The presence of an LGBTQ+ student body at a private Jewish university in New York is causing controversy. In late August, Yeshiva University (YU), which enrolls more than 5,000 students, filed an urgent appeal with the country’s Supreme Court to resolve a dispute against a group of students. organizes educational and inclusive reception events. The establishment, which is part of the Modern Orthodox movement, refuses to allow the association to meet on campus.
In his appeal to Yeshiva University, the country’s highest judicial body, he presents himself as one “A deeply religious Jewish university», claimed to know the union “violates his sincere religious beliefs in order to educate his undergraduate students in Torah values”. The institution is founded on respect for the freedom of religion guaranteed by the first amendment of the American Constitution. The appeal follows a New York state court ruling in June that allowed the union to be officially recognized on campus.
The appeal was denied
The Supreme Court, in its response on Wednesday, September 14, refused to hear the case, referring to the lower courts. “The motion is denied because it appears that the plaintiffs have at least two more avenues to seek summary or interim relief in state court.” the judges said.
a decision interpreted as “victory” On behalf of the LGBTQ+ association camp, Katie Rosenfeld, a lawyer for the youth group, said that they can continue their activities until the next legal decision. Therefore, the university is obliged to recognize the union at least for the 2022-2023 academic year.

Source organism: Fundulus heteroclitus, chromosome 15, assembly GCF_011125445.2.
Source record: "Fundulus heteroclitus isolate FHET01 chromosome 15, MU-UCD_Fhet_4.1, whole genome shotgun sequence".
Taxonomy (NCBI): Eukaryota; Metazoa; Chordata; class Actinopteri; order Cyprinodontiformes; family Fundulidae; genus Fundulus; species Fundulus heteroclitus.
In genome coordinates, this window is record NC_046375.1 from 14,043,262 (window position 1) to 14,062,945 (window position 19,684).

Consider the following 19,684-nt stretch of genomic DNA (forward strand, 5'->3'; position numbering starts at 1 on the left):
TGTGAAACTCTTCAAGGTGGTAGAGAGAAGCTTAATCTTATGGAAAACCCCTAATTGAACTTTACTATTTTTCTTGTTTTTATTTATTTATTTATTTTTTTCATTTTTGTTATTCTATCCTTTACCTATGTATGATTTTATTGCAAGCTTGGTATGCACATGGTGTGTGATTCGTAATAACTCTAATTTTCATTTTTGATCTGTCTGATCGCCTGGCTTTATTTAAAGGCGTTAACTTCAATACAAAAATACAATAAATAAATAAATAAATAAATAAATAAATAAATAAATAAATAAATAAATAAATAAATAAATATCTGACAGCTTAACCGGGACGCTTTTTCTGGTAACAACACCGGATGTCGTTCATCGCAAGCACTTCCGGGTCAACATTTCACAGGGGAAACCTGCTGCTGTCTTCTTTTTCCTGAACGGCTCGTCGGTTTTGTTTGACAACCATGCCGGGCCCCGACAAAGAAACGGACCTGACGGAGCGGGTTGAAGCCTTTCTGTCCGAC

Suspension of student clubs
In response, the administration of Yeshiva University decided to suspend all undergraduate clubs and comply with the requirements. “The US Supreme Court’s Roadmap for Protecting Religious Freedom” Organization according to email sent to students.
The ban represents another twist in the years-long legal dispute surrounding the admission of LGBTQ+ students at the university. Already in 2020, seven student activists filed discrimination complaints with the New York Commission on Human Rights.
At the heart of the controversy is the uncertain status of the university, founded in 1897. yeshiva, Talmudic school for the study and training of future rabbis. The institution, which has since become a private university, now presents itself as a university on its website “A multidisciplinary institute that combines the knowledge of Western civilization and the rich treasures of Jewish culture” and hosts diplomas in so-called subjects “profane”.
Officially, the institution does not have the status of a religious organization and must comply with New York State law, which prohibits discrimination on a number of grounds, including identity and sexual orientation.
If the case were eventually heard by the Supreme Court, the ruling could prove the establishment right: Since the arrival of conservative Justice Amy Coney Barrett on the Supreme Court in 2020, religious liberties cases have almost always upheld the faith. based institutions.